Art Exhibition: How to quantify FEAR?

By Filmmaker M, Photographer Mauk Kham Wah, and Artist Mayco Naing

During Myanmar’s revolution, three Burmese artists explore the ways in which the resistance binds, shapes, and informs who Myanmar people are. Filmmaker M, Mauk Kham Wah and Mayco Naing have witnessed the people's resistance to military rule through their camera lenses. The exhibition includes a 60-minute documentary screening* by filmmaker Ma photography exhibition by Mauk Kham Wah featuring 10 portraits of protesters and 10 photos of anti-coup fighters as well as landscapes and portraits from Mayco Naing’s barricade project.

Filmmaker M started filming on the morning of the military coup for over 177 days from various hiding places. At the same time, Mauk Kham Wah documented the teargassing and crackdowns from the frontlines of the street protests, where the resistance was born. He then followed his comrades to the jungle and documented their lives at war for over a year and a half. Artist Mayco Naing spent 50 days on the barricades, shooting people's portraits. She captured the suffering, tears, fury and determination in the protestors' eyes. 

* 177 by Filmmaker M, screening during business hours from 28 July to 10 August, in the Auditorium.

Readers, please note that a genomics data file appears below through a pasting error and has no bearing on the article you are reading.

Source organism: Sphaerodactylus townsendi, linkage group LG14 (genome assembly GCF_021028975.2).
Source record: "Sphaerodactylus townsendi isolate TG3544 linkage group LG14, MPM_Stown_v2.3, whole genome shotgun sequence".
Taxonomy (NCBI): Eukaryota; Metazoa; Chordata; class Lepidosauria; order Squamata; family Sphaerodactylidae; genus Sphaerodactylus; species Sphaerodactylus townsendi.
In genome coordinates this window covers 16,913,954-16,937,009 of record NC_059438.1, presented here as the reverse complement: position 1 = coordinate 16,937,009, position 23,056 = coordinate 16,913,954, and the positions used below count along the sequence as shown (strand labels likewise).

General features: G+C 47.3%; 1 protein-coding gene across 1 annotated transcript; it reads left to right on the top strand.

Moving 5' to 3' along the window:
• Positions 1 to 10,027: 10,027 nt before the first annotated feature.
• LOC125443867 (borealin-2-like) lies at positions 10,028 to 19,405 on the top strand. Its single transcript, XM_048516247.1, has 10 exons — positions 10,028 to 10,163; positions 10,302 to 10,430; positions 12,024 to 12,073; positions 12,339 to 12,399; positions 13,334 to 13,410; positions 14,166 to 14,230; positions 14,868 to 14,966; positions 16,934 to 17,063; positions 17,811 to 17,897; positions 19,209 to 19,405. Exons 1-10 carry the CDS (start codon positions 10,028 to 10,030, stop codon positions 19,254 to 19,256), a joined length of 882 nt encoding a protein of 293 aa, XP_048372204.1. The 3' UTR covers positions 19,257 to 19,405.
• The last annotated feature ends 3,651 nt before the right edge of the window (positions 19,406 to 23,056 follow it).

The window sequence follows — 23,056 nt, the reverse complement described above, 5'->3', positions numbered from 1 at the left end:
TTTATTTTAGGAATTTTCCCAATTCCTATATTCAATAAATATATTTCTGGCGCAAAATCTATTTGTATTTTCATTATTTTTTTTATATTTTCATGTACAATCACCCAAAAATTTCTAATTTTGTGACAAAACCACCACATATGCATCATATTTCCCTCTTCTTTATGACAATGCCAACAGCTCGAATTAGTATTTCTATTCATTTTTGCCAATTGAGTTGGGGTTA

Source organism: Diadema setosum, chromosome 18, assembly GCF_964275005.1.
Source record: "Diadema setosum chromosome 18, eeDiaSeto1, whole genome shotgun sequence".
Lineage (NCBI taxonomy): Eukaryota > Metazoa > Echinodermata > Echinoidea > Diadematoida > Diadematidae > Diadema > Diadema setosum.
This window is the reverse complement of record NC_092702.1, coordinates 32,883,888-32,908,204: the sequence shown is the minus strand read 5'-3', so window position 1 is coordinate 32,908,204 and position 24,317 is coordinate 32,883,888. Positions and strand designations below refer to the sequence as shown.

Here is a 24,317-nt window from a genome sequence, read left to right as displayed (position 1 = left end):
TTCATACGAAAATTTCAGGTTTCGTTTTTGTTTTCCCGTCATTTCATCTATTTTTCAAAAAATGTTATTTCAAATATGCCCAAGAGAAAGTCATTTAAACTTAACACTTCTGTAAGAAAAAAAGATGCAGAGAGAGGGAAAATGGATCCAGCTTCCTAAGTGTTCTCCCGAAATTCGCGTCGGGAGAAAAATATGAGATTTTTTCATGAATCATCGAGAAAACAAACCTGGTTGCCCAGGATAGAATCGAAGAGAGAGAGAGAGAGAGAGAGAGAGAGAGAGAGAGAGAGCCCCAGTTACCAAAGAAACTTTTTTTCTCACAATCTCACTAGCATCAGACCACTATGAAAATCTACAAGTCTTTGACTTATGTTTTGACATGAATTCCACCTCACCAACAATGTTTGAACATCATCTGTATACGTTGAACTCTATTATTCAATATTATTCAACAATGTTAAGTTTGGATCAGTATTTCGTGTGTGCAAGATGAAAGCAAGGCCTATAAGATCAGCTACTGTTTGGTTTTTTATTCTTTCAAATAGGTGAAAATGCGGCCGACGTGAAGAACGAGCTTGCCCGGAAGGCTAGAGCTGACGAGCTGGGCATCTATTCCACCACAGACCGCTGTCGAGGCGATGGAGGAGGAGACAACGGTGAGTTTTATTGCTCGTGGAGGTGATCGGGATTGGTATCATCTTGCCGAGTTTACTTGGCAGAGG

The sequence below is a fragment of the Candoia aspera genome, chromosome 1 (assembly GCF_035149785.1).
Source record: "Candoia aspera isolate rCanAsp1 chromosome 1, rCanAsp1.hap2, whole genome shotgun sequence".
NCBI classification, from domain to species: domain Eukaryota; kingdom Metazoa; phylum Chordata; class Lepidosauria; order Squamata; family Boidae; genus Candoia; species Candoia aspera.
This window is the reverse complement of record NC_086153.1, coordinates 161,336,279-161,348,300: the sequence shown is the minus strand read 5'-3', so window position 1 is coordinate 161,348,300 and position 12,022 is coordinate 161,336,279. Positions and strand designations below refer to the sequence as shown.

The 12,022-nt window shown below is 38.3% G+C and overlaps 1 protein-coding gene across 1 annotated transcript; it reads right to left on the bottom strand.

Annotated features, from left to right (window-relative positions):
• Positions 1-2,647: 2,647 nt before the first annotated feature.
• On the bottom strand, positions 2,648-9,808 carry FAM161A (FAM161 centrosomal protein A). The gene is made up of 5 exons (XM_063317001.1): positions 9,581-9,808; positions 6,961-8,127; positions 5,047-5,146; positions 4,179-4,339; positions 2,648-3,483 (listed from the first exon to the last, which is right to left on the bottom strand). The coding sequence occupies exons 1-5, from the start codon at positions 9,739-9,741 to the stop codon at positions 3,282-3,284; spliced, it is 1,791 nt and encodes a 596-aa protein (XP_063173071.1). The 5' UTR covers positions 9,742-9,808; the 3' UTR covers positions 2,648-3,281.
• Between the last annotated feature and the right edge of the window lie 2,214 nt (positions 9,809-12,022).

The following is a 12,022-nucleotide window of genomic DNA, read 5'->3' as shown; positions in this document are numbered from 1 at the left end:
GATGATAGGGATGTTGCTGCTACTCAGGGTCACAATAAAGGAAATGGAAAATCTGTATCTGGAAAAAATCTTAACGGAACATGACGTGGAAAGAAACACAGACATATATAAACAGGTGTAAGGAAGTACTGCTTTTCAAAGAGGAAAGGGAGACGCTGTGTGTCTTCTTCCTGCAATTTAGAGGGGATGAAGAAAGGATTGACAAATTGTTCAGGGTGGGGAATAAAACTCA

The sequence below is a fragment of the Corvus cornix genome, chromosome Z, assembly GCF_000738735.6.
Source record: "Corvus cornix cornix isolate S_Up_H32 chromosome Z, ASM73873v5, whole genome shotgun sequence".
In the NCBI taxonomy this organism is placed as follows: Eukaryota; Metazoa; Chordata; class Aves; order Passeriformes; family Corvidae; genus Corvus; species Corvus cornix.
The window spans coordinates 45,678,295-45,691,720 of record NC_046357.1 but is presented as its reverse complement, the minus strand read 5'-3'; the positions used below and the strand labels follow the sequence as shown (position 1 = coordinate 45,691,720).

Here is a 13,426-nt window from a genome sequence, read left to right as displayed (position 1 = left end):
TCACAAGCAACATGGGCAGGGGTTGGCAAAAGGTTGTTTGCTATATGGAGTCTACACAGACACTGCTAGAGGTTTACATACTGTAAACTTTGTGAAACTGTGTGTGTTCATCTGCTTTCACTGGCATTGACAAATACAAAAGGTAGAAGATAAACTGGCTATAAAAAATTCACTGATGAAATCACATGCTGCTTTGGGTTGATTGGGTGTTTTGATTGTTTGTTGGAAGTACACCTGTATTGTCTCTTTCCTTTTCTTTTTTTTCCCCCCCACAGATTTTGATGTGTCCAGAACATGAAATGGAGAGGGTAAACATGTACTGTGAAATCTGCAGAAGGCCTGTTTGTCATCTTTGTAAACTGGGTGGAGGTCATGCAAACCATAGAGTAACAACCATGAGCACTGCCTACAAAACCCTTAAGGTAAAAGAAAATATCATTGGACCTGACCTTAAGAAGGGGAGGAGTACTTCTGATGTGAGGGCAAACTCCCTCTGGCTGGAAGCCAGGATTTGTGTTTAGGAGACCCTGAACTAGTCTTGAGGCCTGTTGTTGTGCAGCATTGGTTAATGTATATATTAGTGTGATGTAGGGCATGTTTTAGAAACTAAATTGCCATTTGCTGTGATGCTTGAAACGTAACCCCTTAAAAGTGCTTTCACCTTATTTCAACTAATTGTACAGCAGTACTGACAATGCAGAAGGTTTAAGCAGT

M is a filmmaker of ethnic minority background from a conflict-ridden region in Myanmar. They lived and worked abroad before settling in Yangon. After democratic changes a decade ago, they dedicated themselves to filmmaking. M's artistic activities have brought them to various film festivals around the world.

Mauk Kham Wah is a photographer, filmmaker and activist from Myanmar. Following the military coup in Myanmar on 1 February 2021, Mauk Kham Wah spent a year alongside the young Karenni men and women who joined the resistance against the Burmese military dictatorship, where he witnessed fighting, comradeship, and grief.

Mayco Naing's work first focused on the generation of Burmese born around the time of the 1988 revolution, raised with little education, conservative values, and coming of age under a repressive military regime. For her, art is not merely a medium through which she questions the state of Burmese society, it is also a tool to change women’s place in society. During the 1st February 2021 coup, Mayco immediately took to the streets to capture people on the barricades. Mayco and her comrades were pursued by the military junta for having exercised their photojournalistic work. Many were arrested, others are on the run, and Mayco is hosted in an artist residency, far from her home and loved ones.

This exhibition is supported by the ANU Coral Bell School of Asia Pacific Affairs' Department of Political and Social Change. It is one of the pre-conference events of the 2023 Myanmar Update and will be on display during business hours from 21 July to 10 August 2023. We hope to see you there!

Photo Credit: Mauk Kham Wah





Auditorium, and Auditorium Foyer, Australia Centre on China in the World Building 188, Fellows Lane, ANU, 2601

Related academic area